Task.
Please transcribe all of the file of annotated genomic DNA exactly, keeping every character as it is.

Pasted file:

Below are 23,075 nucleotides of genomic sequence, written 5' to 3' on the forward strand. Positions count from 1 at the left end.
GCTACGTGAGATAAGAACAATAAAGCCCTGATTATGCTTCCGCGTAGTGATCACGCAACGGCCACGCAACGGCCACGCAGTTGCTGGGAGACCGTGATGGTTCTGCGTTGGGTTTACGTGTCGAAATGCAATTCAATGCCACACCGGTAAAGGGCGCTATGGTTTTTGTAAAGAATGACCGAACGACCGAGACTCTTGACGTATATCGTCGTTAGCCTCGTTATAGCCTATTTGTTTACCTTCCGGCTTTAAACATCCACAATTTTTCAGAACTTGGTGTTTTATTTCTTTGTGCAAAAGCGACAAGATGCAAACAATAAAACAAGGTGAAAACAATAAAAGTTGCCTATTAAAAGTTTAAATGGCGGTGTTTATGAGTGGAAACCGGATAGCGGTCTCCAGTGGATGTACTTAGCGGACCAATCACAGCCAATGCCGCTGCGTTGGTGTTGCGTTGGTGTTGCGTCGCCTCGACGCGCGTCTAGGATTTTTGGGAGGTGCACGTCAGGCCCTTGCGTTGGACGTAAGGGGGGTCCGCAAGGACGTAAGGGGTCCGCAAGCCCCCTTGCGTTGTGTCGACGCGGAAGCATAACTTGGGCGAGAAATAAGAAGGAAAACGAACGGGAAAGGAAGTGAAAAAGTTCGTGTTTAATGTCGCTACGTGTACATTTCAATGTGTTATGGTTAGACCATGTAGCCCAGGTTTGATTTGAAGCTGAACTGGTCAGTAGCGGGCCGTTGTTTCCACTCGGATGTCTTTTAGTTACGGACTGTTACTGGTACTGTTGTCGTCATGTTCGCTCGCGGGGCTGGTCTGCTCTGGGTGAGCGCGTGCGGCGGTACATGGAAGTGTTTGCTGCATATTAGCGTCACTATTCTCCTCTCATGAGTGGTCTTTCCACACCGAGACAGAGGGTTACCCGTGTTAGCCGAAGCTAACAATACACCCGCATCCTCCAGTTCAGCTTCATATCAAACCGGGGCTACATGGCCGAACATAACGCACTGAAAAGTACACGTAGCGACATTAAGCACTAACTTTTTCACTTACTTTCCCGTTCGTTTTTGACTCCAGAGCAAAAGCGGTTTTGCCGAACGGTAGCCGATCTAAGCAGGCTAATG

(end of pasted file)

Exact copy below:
Below are 23,075 nucleotides of genomic sequence, written 5' to 3' on the forward strand. Positions count from 1 at the left end.
GCTACGTGAGATAAGAACAATAAAGCCCTGATTATGCTTCCGCGTAGTGATCACGCAACGGCCACGCAACGGCCACGCAGTTGCTGGGAGACCGTGATGGTTCTGCGTTGGGTTTACGTGTCGAAATGCAATTCAATGCCACACCGGTAAAGGGCGCTATGGTTTTTGTAAAGAATGACCGAACGACCGAGACTCTTGACGTATATCGTCGTTAGCCTCGTTATAGCCTATTTGTTTACCTTCCGGCTTTAAACATCCACAATTTTTCAGAACTTGGTGTTTTATTTCTTTGTGCAAAAGCGACAAGATGCAAACAATAAAACAAGGTGAAAACAATAAAAGTTGCCTATTAAAAGTTTAAATGGCGGTGTTTATGAGTGGAAACCGGATAGCGGTCTCCAGTGGATGTACTTAGCGGACCAATCACAGCCAATGCCGCTGCGTTGGTGTTGCGTTGGTGTTGCGTCGCCTCGACGCGCGTCTAGGATTTTTGGGAGGTGCACGTCAGGCCCTTGCGTTGGACGTAAGGGGGGTCCGCAAGGACGTAAGGGGTCCGCAAGCCCCCTTGCGTTGTGTCGACGCGGAAGCATAACTTGGGCGAGAAATAAGAAGGAAAACGAACGGGAAAGGAAGTGAAAAAGTTCGTGTTTAATGTCGCTACGTGTACATTTCAATGTGTTATGGTTAGACCATGTAGCCCAGGTTTGATTTGAAGCTGAACTGGTCAGTAGCGGGCCGTTGTTTCCACTCGGATGTCTTTTAGTTACGGACTGTTACTGGTACTGTTGTCGTCATGTTCGCTCGCGGGGCTGGTCTGCTCTGGGTGAGCGCGTGCGGCGGTACATGGAAGTGTTTGCTGCATATTAGCGTCACTATTCTCCTCTCATGAGTGGTCTTTCCACACCGAGACAGAGGGTTACCCGTGTTAGCCGAAGCTAACAATACACCCGCATCCTCCAGTTCAGCTTCATATCAAACCGGGGCTACATGGCCGAACATAACGCACTGAAAAGTACACGTAGCGACATTAAGCACTAACTTTTTCACTTACTTTCCCGTTCGTTTTTGACTCCAGAGCAAAAGCGGTTTTGCCGAACGGTAGCCGATCTAAGCAGGCTAATG